Despite shaving losses via several cost-cutting strategies, Canada’s Canopy Growth Corp. (TSX: WEED) (Nasdaq: CGC) again expressed continued concerns over its future financial stability. The company disclosed ongoing “substantial doubt” in its ability to continue as a going concern in its results for the first quarter ended June 30.
Despite the concern, the company showed some signs of improvement in its latest financials. Canopy Growth reported an adjusted EBITDA loss of C$57.8 million, reflecting a notable improvement from a C$79 million loss reported in the same period a year earlier.
The narrowing loss can be attributed to the company’s aggressive cost-cutting strategies. However, the persistent doubt from the company suggests that the road to profitability and long-term sustainability might still be uncertain.
Canopy Growth’s efforts to achieve profitability saw them exit certain international markets, shut down a number of stores, and divest from their retail segment across Canada. The measures were introduced in hopes of mitigating losses and ensuring a sustainable operational model.
The company reported a 2.7% increase in net revenue for the period, amounting to C$108.7 million. Factoring in the divestiture of its Canadian cannabis retail operations from full-year 2023, the company’s revenue saw a 16% rise year-over-year.
Other takeaways from Canopy Growth’s first-quarter financials include:
- A sequential revenue rise in all business segments from the fourth quarter of 2023
- Cost savings of $172 million since the start of full-year 2023, with $47 million in this quarter alone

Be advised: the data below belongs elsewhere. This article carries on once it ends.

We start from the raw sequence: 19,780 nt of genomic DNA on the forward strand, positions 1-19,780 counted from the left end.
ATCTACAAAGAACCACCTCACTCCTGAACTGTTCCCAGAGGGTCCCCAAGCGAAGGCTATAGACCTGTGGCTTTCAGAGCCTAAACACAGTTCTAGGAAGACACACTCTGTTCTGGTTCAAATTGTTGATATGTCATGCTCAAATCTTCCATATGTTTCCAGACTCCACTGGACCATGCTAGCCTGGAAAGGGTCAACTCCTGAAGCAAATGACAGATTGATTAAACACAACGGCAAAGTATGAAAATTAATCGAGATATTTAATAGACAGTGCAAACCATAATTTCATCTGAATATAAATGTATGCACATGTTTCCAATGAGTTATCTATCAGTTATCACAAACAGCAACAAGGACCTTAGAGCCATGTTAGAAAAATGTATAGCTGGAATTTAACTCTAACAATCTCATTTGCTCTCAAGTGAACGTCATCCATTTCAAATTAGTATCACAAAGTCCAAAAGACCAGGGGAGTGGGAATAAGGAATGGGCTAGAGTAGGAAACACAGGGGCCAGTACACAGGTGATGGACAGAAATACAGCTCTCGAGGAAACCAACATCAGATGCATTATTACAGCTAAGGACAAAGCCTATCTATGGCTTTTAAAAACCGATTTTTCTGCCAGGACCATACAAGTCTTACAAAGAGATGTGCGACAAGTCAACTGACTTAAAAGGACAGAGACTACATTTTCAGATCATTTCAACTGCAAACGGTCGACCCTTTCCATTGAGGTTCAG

- Closure of eight cultivation sites
- Consideration of selling BioSteel Sports Nutrition to alleviate financial burdens
CEO David Klein said in a statement that the firm’s performance reflects the measures taken over the past year, with the business showing “stability, consistency, and signs of positive momentum.”
The company’s gross margin improved to 5%, a decent upturn from -5% during the same period in 2023. The increase was attributed to cost savings in the Canadian cannabis segment and improved operations in the Storz & Bickel division.
On the expenditure front, SG&A expenses dropped by 12% versus the same period last year, primarily due to restructuring efforts initiated between full-year 2022 and full-year 2023.
Canopy Growth posted a net loss of C$42 million in the quarter, a fraction of the much larger loss of C$2.1 billion reported last year. The fall stems from lower restructuring costs and non-cash fair value adjustments on financial assets.
Judy Hong, chief financial officer, signaled optimism regarding the company’s trajectory, pointing to efforts to achieve positive adjusted EBITDA across most business divisions by the end of the current fiscal year. She also highlighted the firm’s commitment to reducing expenses, selling non-core assets, and minimizing debt.
In other significant developments:
- The Tweed brand has garnered 3.1% of Canada’s adult-use cannabis flower market share in Q1 FY2024, marking a growth of 202 basis points year-over-year.
- Revenue from Canadian medical cannabis surged by 7% year-over-year, thanks to larger medical orders and a diverse product range.
- Partnership agreements for distributing Wana-branded cannabis edible products in Canada were inked in Q1 FY2024.
- BioSteel observed a 137% surge in net revenues, and Storz & Bickel is gearing up for the launch of a new vaporizer line in fall 2023.
Regarding its liquidity, Canopy Growth ending the period with $571 million in cash and short-term investments. The company’s total debt at the quarter’s end was $1.04 billion, marking a $262 million reduction sequentially.